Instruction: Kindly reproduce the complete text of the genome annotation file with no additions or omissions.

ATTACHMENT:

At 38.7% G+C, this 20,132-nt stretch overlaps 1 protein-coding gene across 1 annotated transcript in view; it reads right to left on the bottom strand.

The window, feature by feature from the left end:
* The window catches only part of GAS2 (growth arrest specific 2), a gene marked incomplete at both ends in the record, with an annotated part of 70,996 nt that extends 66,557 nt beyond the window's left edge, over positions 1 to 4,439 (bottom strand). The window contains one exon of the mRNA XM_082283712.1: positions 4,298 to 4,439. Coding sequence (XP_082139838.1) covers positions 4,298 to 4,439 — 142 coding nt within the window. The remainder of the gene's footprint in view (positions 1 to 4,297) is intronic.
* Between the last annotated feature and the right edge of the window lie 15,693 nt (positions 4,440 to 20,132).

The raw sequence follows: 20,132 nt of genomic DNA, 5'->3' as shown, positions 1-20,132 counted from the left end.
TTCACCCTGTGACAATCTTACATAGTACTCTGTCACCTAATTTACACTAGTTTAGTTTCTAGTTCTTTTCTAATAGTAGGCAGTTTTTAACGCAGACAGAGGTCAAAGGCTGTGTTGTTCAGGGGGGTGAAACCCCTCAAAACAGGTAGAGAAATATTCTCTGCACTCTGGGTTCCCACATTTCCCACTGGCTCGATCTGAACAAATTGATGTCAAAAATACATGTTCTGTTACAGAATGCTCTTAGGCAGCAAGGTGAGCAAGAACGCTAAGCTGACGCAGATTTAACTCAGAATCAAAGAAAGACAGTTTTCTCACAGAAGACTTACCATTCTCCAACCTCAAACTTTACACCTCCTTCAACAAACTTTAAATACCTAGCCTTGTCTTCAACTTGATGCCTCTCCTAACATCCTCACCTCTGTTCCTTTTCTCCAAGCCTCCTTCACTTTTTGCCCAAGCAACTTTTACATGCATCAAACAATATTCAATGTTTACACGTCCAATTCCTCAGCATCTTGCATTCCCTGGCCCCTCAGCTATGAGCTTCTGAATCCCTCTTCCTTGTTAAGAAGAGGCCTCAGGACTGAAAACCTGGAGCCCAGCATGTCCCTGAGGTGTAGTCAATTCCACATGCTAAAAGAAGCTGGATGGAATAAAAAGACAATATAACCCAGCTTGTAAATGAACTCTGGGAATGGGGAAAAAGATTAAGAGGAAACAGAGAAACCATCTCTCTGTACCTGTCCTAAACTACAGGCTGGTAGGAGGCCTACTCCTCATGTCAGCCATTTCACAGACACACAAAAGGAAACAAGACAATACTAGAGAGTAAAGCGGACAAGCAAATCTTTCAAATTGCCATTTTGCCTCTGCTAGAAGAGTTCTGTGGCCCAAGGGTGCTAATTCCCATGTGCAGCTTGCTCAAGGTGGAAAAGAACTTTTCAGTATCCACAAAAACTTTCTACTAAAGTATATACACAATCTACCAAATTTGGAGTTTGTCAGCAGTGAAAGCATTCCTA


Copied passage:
At 38.7% G+C, this 20,132-nt stretch overlaps 1 protein-coding gene across 1 annotated transcript in view; it reads right to left on the bottom strand.

The window, feature by feature from the left end:
* The window catches only part of GAS2 (growth arrest specific 2), a gene marked incomplete at both ends in the record, with an annotated part of 70,996 nt that extends 66,557 nt beyond the window's left edge, over positions 1 to 4,439 (bottom strand). The window contains one exon of the mRNA XM_082283712.1: positions 4,298 to 4,439. Coding sequence (XP_082139838.1) covers positions 4,298 to 4,439 — 142 coding nt within the window. The remainder of the gene's footprint in view (positions 1 to 4,297) is intronic.
* Between the last annotated feature and the right edge of the window lie 15,693 nt (positions 4,440 to 20,132).

The raw sequence follows: 20,132 nt of genomic DNA, 5'->3' as shown, positions 1-20,132 counted from the left end.
TTCACCCTGTGACAATCTTACATAGTACTCTGTCACCTAATTTACACTAGTTTAGTTTCTAGTTCTTTTCTAATAGTAGGCAGTTTTTAACGCAGACAGAGGTCAAAGGCTGTGTTGTTCAGGGGGGTGAAACCCCTCAAAACAGGTAGAGAAATATTCTCTGCACTCTGGGTTCCCACATTTCCCACTGGCTCGATCTGAACAAATTGATGTCAAAAATACATGTTCTGTTACAGAATGCTCTTAGGCAGCAAGGTGAGCAAGAACGCTAAGCTGACGCAGATTTAACTCAGAATCAAAGAAAGACAGTTTTCTCACAGAAGACTTACCATTCTCCAACCTCAAACTTTACACCTCCTTCAACAAACTTTAAATACCTAGCCTTGTCTTCAACTTGATGCCTCTCCTAACATCCTCACCTCTGTTCCTTTTCTCCAAGCCTCCTTCACTTTTTGCCCAAGCAACTTTTACATGCATCAAACAATATTCAATGTTTACACGTCCAATTCCTCAGCATCTTGCATTCCCTGGCCCCTCAGCTATGAGCTTCTGAATCCCTCTTCCTTGTTAAGAAGAGGCCTCAGGACTGAAAACCTGGAGCCCAGCATGTCCCTGAGGTGTAGTCAATTCCACATGCTAAAAGAAGCTGGATGGAATAAAAAGACAATATAACCCAGCTTGTAAATGAACTCTGGGAATGGGGAAAAAGATTAAGAGGAAACAGAGAAACCATCTCTCTGTACCTGTCCTAAACTACAGGCTGGTAGGAGGCCTACTCCTCATGTCAGCCATTTCACAGACACACAAAAGGAAACAAGACAATACTAGAGAGTAAAGCGGACAAGCAAATCTTTCAAATTGCCATTTTGCCTCTGCTAGAAGAGTTCTGTGGCCCAAGGGTGCTAATTCCCATGTGCAGCTTGCTCAAGGTGGAAAAGAACTTTTCAGTATCCACAAAAACTTTCTACTAAAGTATATACACAATCTACCAAATTTGGAGTTTGTCAGCAGTGAAAGCATTCCTA